Calculating retirement income

There are many factors to consider when you calculate how much you’ll need in retirement or how long your current savings are likely to last. This article will walk you through how these calculations work and will provide you with an interactive retirement savings calculator to find out where you stand. 

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How to make retirement income calculations

Each person has a different idea of what retirement should look like, and it’s normal to be concerned about your savings. Is the retirement you imagine realistic? In order to find out, we must do some math.

63% of Americans are worried about not having enough money for retirement.¹

It’s never too early, or too late, to start planning for retirement. When looking at the big picture, it’s imperative to figure out where your current finances stand. From there, you can begin to make adjustments, if needed, to help you reach your goals. When calculating your retirement income, there are a few things you’ll need to know, including current savings, your ideal retirement age, and how much of your current salary you’d like to retain each year. Then, you can calculate your own outlook with our retirement savings calculator below.

Your current age matters

Ideally, we would all start saving for retirement at as young an age as possible. The way that interest compounds on investments makes $5 saved at age 20 far more valuable than $5 saved at age 40. When calculating your retirement income, your age today will tell us how long your current and future investments have to continue growing.

Projected retirement age and retirement length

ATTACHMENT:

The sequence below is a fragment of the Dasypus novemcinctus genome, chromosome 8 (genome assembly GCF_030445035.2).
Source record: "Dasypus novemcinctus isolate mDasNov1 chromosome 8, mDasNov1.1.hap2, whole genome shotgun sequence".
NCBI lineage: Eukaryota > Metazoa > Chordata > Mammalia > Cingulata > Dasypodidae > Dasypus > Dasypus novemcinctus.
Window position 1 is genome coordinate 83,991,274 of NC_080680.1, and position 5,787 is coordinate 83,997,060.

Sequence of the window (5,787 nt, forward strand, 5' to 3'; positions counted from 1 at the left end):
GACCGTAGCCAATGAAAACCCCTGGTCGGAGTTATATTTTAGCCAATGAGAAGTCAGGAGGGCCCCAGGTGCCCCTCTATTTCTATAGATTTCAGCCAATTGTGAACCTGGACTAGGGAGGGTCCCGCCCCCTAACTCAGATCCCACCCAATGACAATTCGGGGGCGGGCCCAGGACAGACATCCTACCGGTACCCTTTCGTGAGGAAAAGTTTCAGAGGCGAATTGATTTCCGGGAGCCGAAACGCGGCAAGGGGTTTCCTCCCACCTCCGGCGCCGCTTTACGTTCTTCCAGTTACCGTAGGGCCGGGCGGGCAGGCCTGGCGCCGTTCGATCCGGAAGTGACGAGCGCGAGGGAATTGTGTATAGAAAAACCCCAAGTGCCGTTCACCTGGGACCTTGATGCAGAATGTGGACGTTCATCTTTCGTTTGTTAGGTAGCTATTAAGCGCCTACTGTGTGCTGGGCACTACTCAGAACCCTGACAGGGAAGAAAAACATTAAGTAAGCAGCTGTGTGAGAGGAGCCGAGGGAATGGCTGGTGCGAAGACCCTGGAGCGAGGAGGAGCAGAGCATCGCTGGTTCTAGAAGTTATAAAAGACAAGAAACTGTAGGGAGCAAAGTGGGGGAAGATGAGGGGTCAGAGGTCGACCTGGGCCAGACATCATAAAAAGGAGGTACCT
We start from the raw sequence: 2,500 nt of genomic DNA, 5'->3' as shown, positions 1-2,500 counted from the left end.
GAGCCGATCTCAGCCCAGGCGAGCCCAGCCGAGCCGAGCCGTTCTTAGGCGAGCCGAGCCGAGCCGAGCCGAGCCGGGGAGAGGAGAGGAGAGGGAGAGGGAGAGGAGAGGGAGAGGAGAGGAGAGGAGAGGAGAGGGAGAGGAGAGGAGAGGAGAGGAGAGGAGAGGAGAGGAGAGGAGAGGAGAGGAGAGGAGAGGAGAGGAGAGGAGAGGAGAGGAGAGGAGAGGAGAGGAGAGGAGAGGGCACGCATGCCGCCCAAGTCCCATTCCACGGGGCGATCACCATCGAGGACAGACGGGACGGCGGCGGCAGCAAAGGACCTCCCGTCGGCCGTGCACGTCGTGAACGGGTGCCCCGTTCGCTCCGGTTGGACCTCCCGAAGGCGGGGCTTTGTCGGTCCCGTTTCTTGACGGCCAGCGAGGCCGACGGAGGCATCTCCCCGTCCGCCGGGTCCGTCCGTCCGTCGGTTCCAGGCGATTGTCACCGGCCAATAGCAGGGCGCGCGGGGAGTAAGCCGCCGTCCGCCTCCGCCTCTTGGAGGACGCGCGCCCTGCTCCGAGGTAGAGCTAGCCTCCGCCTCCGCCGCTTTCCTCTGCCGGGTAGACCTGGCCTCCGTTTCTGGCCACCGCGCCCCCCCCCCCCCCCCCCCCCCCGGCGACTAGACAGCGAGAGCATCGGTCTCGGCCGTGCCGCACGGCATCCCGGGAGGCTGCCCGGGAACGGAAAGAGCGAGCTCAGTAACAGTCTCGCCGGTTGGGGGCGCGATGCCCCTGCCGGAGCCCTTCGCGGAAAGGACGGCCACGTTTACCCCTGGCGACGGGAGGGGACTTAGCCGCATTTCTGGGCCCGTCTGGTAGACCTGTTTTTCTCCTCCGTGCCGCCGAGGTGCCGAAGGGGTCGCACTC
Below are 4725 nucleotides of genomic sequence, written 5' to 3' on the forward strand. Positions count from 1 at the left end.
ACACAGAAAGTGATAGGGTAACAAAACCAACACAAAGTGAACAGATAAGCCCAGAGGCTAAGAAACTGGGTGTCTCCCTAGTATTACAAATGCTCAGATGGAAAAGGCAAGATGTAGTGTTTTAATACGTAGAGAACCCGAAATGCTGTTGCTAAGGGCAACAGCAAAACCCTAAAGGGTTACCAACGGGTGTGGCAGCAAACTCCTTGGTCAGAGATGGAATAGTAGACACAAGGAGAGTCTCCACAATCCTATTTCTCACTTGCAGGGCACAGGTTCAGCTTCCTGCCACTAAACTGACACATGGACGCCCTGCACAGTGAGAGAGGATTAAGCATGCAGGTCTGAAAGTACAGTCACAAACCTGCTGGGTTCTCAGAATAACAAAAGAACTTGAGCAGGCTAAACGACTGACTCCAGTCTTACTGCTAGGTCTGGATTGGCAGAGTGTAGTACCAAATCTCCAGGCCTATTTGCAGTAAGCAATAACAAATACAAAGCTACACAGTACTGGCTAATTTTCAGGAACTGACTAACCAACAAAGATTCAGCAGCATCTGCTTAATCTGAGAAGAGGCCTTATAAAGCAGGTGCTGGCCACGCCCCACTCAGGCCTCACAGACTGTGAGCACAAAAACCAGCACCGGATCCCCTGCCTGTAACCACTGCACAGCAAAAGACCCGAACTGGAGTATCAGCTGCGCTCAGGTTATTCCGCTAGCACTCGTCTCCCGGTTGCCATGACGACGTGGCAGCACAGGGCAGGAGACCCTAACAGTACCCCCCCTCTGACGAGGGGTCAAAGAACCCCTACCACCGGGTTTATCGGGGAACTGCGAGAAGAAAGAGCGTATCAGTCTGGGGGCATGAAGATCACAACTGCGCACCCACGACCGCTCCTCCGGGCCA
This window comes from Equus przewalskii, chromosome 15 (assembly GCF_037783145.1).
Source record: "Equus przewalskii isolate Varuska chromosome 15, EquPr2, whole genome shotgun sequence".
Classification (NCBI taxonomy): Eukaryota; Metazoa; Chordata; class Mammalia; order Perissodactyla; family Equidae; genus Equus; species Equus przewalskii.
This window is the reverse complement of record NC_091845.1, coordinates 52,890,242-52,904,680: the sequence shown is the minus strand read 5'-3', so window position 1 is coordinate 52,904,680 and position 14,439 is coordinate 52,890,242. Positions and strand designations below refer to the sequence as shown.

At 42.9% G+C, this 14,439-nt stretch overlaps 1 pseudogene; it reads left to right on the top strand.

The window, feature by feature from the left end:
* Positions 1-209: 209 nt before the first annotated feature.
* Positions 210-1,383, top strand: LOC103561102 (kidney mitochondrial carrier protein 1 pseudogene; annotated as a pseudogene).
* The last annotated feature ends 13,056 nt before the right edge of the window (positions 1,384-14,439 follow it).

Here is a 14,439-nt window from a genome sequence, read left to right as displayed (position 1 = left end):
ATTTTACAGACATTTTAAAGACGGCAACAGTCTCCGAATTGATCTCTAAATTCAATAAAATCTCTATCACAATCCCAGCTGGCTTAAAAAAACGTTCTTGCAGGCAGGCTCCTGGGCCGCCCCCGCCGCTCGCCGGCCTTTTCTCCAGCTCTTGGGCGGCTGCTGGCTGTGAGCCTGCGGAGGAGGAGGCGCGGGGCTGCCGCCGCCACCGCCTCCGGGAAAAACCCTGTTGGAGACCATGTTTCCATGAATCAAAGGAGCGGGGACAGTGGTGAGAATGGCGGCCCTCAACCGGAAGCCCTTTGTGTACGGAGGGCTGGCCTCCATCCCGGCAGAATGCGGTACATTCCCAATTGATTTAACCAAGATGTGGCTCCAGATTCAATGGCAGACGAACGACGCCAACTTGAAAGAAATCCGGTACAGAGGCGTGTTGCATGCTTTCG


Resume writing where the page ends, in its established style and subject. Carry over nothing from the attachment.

Most people would like to retire sooner rather than later; however, when you retire can have implications on how long your retirement savings will last. The later you plan to retire, the longer you’ll be able to save. Each year you continue to work is another year you can put away more savings for retirement. In addition, it’s another year that you won’t be depleting your savings. So, in essence, each year you continue to work counts double. And there’s an added bonus: Each year you work past your full retirement age, up to age 70, you will get an 8% increase in your Social Security benefit.2 For those who retire early, the amount of your Social Security benefit will be reduced by 30% if you start to collect Social Security at age 62 rather than at your full retirement age. But the reduction is less drastic with each extra year you work up to your full retirement age.3

Current savings, and savings per year

To see how much retirement income you’ll have, we’ll need to start with how much you currently have saved. However, since retirement savings grow year over year, the money you have saved today will likely grow considerably before you retire. In addition, we’ll factor in how much you plan to save per year in the future.

Assumed Rate of return on your investments

Not all investments have the same targeted rate of return. Generally speaking, the higher the potential gain, the higher the risk. A broad-based index fund is relatively less volatile but performs more  evenly, while individual stocks and some targeted mutual funds have the potential to grow more rapidly but carry more risk. The key to a robust retirement savings portfolio is diversification. Many investors target an annual rate of return in the neighborhood of 10%, but depending on your situation and risk tolerance, you may have a higher or lower target. Alternatively, there are also ways to have guaranteed income throughout retirement. In addition to social security, you may have a pension from former employers. Or, as you are entering retirement, you could purchase an income annuity, guaranteeing monthly payments for as long as you live.5


Calculate your retirement income